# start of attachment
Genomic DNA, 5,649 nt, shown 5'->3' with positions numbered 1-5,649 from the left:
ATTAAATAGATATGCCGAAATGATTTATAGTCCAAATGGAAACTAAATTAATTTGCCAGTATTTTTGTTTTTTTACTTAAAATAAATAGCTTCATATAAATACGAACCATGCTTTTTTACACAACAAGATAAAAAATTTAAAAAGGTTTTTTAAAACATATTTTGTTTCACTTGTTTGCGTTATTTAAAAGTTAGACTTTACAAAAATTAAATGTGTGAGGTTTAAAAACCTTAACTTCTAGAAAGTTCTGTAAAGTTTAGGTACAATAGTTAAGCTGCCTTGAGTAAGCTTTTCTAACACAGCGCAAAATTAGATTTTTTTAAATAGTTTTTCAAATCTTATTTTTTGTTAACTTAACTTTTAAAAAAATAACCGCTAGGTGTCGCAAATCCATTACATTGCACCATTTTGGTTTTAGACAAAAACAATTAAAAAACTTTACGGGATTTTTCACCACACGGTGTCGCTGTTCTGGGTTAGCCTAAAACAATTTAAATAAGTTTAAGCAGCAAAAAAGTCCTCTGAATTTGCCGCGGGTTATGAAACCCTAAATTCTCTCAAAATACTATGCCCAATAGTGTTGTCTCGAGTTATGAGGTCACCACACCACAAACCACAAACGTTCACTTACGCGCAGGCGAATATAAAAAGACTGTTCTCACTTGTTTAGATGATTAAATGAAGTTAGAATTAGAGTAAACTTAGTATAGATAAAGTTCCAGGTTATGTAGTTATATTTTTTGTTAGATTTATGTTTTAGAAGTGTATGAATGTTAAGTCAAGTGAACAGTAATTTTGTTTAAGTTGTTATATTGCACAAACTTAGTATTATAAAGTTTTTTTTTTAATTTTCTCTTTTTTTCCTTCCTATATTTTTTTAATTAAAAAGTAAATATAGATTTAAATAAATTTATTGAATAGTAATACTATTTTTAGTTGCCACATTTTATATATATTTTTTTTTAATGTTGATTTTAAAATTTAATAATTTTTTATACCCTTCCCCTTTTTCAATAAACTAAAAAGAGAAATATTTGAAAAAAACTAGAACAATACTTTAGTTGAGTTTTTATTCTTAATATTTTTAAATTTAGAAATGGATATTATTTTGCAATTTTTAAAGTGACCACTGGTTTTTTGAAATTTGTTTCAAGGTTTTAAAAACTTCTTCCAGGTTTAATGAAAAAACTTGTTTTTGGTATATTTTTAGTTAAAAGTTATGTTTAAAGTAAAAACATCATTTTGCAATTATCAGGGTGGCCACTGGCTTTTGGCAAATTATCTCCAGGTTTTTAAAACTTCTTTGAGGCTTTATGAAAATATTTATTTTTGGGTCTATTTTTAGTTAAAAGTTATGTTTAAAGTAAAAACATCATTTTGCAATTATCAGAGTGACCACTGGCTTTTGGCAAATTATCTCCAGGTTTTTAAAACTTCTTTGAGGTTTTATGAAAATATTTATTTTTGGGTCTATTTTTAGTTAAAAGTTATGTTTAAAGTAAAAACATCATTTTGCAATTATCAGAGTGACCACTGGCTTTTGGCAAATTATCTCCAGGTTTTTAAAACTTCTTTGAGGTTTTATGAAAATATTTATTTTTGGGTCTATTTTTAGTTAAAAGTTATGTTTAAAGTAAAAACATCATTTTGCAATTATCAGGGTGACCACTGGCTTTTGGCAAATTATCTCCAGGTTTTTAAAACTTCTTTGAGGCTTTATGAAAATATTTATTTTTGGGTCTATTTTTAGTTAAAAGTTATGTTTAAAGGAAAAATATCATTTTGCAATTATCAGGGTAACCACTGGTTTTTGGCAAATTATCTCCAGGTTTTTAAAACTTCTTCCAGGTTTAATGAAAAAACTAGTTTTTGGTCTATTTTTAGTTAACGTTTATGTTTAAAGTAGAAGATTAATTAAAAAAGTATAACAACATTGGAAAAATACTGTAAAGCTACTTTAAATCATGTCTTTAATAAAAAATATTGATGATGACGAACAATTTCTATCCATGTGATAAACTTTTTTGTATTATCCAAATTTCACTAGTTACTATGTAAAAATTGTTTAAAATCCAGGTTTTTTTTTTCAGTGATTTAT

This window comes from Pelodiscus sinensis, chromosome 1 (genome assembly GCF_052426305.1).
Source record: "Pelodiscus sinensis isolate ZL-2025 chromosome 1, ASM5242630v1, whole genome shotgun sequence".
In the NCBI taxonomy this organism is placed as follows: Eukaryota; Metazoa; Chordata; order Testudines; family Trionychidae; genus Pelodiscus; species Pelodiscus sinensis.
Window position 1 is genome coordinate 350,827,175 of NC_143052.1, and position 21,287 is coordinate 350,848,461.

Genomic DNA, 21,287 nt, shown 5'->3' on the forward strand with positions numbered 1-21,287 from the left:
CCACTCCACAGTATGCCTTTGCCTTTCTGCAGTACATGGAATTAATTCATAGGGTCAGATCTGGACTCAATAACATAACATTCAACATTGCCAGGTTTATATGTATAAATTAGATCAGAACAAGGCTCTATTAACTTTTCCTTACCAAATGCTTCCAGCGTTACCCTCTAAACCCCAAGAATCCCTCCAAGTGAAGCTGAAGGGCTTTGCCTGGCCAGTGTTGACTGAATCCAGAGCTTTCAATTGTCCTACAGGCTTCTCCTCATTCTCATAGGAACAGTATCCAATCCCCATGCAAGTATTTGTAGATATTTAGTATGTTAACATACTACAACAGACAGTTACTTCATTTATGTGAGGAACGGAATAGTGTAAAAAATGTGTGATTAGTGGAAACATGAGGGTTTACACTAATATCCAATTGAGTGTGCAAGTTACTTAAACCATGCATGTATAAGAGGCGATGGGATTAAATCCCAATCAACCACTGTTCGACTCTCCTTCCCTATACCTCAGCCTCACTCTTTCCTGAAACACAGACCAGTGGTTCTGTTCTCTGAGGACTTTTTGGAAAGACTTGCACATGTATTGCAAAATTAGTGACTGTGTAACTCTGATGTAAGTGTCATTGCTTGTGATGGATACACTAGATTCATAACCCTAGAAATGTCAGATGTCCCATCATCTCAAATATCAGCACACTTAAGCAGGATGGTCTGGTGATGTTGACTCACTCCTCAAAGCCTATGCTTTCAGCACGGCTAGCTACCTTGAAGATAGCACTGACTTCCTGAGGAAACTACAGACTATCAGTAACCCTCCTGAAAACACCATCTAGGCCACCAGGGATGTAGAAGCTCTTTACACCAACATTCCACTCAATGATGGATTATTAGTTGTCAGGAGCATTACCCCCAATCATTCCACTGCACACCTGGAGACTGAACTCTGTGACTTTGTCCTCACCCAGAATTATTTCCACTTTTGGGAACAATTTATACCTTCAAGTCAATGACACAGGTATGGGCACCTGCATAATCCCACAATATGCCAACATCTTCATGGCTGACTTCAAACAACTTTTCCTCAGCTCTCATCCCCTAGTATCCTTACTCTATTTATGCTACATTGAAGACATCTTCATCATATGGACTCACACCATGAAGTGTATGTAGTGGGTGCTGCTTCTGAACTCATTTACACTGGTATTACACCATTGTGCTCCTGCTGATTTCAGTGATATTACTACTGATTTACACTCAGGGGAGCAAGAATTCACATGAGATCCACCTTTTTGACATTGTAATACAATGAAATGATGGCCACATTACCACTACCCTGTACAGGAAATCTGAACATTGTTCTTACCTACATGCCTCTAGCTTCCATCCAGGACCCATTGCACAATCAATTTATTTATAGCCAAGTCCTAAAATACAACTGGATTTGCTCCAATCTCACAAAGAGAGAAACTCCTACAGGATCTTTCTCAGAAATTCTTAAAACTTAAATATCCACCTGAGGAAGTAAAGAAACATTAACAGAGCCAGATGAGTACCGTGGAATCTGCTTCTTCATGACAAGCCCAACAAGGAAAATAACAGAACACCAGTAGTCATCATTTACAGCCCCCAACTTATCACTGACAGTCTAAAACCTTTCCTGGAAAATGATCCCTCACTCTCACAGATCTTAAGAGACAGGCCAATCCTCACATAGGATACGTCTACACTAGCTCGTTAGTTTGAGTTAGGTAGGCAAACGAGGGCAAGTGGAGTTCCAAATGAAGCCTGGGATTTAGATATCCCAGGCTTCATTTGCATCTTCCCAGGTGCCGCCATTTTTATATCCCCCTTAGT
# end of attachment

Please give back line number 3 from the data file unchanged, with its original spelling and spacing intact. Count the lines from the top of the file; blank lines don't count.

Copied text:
This window comes from Pelodiscus sinensis, chromosome 1 (genome assembly GCF_052426305.1).